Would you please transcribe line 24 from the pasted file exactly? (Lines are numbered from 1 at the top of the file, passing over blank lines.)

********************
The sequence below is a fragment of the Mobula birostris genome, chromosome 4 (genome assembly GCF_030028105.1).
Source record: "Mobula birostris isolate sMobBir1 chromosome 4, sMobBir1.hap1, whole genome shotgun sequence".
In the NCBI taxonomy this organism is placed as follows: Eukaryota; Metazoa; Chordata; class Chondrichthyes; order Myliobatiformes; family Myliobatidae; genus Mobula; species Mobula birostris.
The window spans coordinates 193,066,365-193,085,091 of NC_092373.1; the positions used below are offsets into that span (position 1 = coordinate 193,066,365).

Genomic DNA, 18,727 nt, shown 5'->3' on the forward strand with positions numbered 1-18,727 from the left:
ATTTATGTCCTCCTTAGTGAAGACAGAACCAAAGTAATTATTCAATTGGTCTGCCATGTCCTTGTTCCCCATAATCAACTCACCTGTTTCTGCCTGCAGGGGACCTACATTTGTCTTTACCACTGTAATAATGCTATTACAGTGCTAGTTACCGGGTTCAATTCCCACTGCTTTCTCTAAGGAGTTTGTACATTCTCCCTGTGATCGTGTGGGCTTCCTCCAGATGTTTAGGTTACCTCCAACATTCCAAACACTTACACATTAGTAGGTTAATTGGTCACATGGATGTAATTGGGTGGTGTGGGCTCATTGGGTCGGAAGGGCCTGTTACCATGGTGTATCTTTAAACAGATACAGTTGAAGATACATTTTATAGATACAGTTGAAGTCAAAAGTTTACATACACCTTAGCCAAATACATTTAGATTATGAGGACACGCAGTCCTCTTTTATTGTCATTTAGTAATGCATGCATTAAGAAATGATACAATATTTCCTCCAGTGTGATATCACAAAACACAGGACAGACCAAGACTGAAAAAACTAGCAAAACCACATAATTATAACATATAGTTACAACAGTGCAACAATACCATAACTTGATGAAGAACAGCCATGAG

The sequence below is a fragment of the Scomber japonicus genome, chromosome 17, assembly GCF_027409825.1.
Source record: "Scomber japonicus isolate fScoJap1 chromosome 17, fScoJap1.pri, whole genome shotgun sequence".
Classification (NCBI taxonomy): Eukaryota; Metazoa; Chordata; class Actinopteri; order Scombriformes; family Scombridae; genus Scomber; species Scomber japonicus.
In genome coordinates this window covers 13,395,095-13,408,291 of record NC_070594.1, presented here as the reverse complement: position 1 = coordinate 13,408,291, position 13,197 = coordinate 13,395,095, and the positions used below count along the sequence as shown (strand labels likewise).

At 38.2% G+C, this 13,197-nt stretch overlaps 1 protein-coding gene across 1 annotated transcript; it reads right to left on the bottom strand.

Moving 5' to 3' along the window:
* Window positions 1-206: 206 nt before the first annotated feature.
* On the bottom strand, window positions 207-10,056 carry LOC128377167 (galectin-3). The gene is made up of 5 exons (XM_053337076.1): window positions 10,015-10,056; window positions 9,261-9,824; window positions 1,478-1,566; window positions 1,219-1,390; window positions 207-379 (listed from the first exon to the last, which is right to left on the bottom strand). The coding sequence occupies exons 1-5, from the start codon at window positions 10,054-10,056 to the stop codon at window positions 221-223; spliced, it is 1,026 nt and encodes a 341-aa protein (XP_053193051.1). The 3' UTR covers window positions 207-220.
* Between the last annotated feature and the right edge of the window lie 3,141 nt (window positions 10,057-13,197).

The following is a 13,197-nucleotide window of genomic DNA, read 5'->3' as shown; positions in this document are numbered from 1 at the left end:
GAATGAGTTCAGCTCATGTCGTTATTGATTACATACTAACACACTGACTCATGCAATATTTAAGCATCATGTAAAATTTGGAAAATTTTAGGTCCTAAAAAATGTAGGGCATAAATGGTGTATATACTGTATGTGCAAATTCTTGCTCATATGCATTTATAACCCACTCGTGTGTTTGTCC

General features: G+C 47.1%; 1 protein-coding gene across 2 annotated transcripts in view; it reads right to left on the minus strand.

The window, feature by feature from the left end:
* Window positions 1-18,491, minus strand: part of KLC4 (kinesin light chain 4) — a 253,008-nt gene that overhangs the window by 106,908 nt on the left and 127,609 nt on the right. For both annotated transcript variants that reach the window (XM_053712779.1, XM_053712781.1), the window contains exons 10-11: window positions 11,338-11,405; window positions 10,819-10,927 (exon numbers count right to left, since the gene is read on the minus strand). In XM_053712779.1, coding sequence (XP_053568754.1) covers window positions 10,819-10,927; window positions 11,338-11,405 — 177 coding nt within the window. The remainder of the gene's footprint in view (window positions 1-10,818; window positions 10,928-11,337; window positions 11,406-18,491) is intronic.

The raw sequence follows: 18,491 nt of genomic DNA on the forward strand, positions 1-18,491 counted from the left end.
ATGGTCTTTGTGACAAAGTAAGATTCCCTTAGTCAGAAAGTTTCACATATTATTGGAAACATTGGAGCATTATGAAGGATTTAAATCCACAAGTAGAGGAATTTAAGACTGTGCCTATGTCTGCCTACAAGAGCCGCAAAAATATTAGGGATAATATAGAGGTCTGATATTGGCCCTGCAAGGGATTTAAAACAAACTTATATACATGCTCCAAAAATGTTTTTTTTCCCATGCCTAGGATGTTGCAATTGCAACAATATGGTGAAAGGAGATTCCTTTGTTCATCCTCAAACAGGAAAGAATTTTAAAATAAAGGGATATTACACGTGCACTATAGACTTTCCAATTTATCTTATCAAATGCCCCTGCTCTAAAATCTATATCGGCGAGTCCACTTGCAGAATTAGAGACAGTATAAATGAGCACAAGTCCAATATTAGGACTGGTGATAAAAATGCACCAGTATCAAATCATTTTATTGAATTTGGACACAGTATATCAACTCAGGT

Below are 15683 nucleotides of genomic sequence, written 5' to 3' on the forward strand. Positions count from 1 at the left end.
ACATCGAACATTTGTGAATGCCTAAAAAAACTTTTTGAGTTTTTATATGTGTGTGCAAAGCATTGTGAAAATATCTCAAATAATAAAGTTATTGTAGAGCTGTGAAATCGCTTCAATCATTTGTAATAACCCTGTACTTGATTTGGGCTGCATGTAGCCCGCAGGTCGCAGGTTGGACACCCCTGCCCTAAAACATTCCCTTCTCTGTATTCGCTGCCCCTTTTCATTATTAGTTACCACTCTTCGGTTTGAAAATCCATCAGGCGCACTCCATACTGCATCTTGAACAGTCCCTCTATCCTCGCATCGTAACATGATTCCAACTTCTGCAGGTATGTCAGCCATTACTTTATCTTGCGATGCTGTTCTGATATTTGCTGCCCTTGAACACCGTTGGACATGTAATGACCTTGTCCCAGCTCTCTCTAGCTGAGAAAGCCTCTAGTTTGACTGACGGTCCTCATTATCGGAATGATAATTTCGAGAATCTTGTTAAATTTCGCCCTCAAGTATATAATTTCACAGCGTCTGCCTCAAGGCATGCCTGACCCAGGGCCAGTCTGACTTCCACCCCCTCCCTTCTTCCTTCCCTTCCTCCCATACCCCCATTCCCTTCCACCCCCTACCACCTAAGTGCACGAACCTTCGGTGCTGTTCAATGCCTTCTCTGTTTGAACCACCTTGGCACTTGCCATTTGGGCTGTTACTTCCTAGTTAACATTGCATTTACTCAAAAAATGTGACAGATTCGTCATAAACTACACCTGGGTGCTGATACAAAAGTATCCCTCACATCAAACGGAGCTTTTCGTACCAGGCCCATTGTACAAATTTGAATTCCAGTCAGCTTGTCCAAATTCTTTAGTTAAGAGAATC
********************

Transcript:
ACATCGAACATTTGTGAATGCCTAAAAAAACTTTTTGAGTTTTTATATGTGTGTGCAAAGCATTGTGAAAATATCTCAAATAATAAAGTTATTGTAGAGCTGTGAAATCGCTTCAATCATTTGTAATAACCCTGTACTTGATTTGGGCTGCATGTAGCCCGCAGGTCGCAGGTTGGACACCCCTGCCCTAAAACATTCCCTTCTCTGTATTCGCTGCCCCTTTTCATTATTAGTTACCACTCTTCGGTTTGAAAATCCATCAGGCGCACTCCATACTGCATCTTGAACAGTCCCTCTATCCTCGCATCGTAACATGATTCCAACTTCTGCAGGTATGTCAGCCATTACTTTATCTTGCGATGCTGTTCTGATATTTGCTGCCCTTGAACACCGTTGGACATGTAATGACCTTGTCCCAGCTCTCTCTAGCTGAGAAAGCCTCTAGTTTGACTGACGGTCCTCATTATCGGAATGATAATTTCGAGAATCTTGTTAAATTTCGCCCTCAAGTATATAATTTCACAGCGTCTGCCTCAAGGCATGCCTGACCCAGGGCCAGTCTGACTTCCACCCCCTCCCTTCTTCCTTCCCTTCCTCCCATACCCCCATTCCCTTCCACCCCCTACCACCTAAGTGCACGAACCTTCGGTGCTGTTCAATGCCTTCTCTGTTTGAACCACCTTGGCACTTGCCATTTGGGCTGTTACTTCCTAGTTAACATTGCATTTACTCAAAAAATGTGACAGATTCGTCATAAACTACACCTGGGTGCTGATACAAAAGTATCCCTCACATCAAACGGAGCTTTTCGTACCAGGCCCATTGTACAAATTTGAATTCCAGTCAGCTTGTCCAAATTCTTTAGTTAAGAGAATC